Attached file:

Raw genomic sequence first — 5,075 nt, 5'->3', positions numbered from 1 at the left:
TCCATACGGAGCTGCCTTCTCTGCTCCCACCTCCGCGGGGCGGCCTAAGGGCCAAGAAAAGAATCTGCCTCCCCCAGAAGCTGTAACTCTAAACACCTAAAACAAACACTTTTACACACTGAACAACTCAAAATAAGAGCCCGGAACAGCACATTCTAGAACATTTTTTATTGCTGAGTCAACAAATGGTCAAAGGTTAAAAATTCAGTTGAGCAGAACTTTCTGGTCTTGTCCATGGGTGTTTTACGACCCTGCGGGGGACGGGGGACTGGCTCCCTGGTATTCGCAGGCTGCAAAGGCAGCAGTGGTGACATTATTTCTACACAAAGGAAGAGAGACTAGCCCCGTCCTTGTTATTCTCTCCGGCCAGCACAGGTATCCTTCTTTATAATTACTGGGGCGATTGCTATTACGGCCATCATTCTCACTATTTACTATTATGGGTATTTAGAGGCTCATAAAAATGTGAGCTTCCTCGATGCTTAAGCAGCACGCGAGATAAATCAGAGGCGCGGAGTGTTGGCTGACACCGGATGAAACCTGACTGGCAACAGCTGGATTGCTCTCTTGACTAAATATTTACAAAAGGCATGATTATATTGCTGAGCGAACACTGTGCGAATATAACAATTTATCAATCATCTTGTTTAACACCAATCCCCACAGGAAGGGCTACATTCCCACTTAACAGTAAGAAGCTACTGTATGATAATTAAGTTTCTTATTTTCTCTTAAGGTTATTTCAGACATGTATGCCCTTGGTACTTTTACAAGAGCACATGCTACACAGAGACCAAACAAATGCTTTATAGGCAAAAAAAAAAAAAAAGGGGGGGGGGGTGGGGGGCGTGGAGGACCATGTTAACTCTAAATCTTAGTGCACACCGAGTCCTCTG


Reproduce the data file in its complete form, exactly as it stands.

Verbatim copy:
Raw genomic sequence first — 5,075 nt, 5'->3', positions numbered from 1 at the left:
TCCATACGGAGCTGCCTTCTCTGCTCCCACCTCCGCGGGGCGGCCTAAGGGCCAAGAAAAGAATCTGCCTCCCCCAGAAGCTGTAACTCTAAACACCTAAAACAAACACTTTTACACACTGAACAACTCAAAATAAGAGCCCGGAACAGCACATTCTAGAACATTTTTTATTGCTGAGTCAACAAATGGTCAAAGGTTAAAAATTCAGTTGAGCAGAACTTTCTGGTCTTGTCCATGGGTGTTTTACGACCCTGCGGGGGACGGGGGACTGGCTCCCTGGTATTCGCAGGCTGCAAAGGCAGCAGTGGTGACATTATTTCTACACAAAGGAAGAGAGACTAGCCCCGTCCTTGTTATTCTCTCCGGCCAGCACAGGTATCCTTCTTTATAATTACTGGGGCGATTGCTATTACGGCCATCATTCTCACTATTTACTATTATGGGTATTTAGAGGCTCATAAAAATGTGAGCTTCCTCGATGCTTAAGCAGCACGCGAGATAAATCAGAGGCGCGGAGTGTTGGCTGACACCGGATGAAACCTGACTGGCAACAGCTGGATTGCTCTCTTGACTAAATATTTACAAAAGGCATGATTATATTGCTGAGCGAACACTGTGCGAATATAACAATTTATCAATCATCTTGTTTAACACCAATCCCCACAGGAAGGGCTACATTCCCACTTAACAGTAAGAAGCTACTGTATGATAATTAAGTTTCTTATTTTCTCTTAAGGTTATTTCAGACATGTATGCCCTTGGTACTTTTACAAGAGCACATGCTACACAGAGACCAAACAAATGCTTTATAGGCAAAAAAAAAAAAAAAGGGGGGGGGGGTGGGGGGCGTGGAGGACCATGTTAACTCTAAATCTTAGTGCACACCGAGTCCTCTG